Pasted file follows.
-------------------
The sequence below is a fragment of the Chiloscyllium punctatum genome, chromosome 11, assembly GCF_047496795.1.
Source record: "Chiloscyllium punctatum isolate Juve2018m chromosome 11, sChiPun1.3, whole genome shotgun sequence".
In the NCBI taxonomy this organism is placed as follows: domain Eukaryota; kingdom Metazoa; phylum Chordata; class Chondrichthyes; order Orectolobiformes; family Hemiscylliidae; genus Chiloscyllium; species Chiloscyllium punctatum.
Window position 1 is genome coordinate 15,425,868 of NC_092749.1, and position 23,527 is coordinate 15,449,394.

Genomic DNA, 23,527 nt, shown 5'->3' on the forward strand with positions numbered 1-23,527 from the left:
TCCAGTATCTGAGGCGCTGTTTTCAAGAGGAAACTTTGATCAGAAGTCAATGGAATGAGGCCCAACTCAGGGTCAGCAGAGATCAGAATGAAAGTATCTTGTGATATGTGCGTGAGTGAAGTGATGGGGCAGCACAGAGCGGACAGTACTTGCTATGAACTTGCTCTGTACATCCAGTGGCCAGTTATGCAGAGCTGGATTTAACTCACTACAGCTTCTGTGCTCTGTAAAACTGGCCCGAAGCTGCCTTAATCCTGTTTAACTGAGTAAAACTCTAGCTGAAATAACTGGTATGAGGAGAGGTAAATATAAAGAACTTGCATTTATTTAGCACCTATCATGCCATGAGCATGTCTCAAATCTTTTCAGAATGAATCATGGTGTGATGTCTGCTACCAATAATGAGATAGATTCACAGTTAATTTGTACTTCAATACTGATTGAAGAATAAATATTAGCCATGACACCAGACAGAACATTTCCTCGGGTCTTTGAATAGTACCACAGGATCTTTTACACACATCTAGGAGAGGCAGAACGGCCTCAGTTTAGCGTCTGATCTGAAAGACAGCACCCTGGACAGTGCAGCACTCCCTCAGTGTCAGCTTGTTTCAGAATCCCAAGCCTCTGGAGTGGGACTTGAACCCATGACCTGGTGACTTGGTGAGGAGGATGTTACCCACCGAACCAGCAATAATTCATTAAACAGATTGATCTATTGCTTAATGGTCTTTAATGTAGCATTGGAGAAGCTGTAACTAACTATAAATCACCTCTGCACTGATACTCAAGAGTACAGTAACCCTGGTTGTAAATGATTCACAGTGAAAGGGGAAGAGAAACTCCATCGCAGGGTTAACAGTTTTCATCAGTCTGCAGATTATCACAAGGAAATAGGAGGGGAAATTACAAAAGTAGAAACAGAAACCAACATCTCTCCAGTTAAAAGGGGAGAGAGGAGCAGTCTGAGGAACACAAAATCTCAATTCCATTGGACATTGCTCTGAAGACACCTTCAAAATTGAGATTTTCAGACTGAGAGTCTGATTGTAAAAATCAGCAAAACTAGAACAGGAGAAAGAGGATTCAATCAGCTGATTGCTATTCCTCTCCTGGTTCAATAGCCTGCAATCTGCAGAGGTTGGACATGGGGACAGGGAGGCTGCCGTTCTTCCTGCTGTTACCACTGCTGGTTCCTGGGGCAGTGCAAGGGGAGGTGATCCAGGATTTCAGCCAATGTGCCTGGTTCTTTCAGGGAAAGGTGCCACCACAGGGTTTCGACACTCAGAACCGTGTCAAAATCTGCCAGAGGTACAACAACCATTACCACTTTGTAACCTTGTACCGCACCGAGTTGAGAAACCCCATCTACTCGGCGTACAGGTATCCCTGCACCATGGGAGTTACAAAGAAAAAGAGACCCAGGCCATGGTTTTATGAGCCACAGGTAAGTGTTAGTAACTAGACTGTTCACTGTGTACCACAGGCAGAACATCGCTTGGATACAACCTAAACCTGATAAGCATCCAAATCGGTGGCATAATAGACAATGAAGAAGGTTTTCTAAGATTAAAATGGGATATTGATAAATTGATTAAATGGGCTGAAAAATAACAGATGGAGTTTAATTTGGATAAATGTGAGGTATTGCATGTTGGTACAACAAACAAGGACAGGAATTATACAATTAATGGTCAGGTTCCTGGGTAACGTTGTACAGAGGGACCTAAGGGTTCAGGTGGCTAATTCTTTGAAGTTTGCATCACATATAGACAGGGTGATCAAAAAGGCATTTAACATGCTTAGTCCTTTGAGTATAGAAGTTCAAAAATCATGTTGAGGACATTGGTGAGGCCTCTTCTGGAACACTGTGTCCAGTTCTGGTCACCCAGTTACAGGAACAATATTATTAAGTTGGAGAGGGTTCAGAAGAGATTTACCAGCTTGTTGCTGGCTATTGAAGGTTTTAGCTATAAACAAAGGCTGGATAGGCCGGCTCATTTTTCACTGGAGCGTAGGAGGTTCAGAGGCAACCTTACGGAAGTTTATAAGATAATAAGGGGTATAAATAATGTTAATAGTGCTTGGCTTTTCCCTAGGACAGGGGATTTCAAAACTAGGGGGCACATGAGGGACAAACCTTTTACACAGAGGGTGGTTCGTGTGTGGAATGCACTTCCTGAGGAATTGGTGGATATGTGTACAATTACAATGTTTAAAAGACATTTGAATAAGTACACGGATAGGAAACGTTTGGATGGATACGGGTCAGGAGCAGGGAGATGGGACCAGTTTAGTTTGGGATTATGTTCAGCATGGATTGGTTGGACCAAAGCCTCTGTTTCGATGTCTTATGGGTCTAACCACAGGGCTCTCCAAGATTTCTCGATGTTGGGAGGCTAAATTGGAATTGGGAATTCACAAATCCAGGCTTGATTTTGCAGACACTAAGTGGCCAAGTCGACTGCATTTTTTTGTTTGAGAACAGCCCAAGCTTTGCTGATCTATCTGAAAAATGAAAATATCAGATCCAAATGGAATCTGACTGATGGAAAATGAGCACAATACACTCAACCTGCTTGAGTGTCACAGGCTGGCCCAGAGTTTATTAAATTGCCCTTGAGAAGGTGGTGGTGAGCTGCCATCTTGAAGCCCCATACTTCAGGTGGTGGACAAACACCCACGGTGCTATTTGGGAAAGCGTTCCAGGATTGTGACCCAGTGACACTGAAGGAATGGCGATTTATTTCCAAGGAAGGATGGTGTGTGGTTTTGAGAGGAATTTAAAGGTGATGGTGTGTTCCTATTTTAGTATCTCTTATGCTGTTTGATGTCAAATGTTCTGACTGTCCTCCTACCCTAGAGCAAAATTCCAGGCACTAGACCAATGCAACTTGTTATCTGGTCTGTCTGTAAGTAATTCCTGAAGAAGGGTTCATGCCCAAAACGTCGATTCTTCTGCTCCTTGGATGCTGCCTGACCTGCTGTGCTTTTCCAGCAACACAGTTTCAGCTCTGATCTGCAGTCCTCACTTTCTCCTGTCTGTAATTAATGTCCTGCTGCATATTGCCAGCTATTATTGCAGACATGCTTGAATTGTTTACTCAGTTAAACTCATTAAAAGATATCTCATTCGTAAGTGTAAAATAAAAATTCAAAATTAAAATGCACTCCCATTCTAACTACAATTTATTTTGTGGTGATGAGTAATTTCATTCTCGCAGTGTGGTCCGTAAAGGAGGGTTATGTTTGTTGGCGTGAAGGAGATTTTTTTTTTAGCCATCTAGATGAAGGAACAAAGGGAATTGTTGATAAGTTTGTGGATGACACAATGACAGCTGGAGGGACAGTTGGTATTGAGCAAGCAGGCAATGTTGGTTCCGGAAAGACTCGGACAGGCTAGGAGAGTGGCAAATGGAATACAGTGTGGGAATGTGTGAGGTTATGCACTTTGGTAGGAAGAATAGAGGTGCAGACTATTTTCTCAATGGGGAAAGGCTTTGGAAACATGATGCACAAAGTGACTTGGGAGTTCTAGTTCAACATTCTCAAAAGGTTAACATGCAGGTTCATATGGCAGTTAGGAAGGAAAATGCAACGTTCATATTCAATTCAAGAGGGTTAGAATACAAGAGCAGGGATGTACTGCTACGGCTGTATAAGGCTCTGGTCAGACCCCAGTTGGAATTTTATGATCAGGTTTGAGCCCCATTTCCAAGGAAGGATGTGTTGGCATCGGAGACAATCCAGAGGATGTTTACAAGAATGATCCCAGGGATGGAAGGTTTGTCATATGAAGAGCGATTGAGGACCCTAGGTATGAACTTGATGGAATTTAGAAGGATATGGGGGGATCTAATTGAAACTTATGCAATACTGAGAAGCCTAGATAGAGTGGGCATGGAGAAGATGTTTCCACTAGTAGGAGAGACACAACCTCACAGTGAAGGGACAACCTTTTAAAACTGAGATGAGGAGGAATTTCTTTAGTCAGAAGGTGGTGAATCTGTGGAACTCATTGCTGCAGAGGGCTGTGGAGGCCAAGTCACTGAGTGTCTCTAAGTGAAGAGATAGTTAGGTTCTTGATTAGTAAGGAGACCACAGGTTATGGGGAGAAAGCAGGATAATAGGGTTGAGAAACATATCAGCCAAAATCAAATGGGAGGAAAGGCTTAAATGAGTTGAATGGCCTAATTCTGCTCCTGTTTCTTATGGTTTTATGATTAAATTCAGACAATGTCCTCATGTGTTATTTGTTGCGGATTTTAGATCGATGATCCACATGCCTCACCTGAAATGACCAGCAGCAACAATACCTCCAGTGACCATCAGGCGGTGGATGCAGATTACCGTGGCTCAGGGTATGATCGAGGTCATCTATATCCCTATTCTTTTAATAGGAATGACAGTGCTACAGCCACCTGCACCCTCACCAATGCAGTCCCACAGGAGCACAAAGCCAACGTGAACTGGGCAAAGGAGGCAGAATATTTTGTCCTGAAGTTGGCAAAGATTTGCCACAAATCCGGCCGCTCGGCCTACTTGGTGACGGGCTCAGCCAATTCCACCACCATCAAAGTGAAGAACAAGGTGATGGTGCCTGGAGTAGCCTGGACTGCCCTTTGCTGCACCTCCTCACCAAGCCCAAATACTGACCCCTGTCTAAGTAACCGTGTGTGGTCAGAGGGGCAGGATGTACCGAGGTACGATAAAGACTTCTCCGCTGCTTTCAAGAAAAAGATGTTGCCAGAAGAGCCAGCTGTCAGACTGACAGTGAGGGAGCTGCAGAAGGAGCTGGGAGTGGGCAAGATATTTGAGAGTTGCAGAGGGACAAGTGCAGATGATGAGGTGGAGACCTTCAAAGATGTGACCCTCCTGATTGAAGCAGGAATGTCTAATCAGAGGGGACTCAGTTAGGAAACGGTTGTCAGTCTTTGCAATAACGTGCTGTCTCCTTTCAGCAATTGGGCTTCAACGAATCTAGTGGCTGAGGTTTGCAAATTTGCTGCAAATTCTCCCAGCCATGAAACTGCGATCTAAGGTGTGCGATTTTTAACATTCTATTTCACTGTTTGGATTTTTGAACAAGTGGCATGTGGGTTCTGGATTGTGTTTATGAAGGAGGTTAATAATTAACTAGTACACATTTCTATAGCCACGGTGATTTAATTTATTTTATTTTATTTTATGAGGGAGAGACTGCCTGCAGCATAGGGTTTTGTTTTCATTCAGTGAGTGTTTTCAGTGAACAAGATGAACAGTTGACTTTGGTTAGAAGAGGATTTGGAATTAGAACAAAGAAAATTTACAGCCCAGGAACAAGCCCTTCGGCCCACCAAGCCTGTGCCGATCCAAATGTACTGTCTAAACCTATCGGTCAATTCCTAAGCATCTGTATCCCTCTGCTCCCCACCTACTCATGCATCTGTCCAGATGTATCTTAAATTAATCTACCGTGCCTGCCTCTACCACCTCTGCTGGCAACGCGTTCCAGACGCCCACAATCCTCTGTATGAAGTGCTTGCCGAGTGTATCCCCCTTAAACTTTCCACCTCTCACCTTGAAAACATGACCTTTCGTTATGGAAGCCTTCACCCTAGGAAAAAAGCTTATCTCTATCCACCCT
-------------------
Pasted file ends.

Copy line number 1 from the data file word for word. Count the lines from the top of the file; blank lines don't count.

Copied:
The sequence below is a fragment of the Chiloscyllium punctatum genome, chromosome 11, assembly GCF_047496795.1.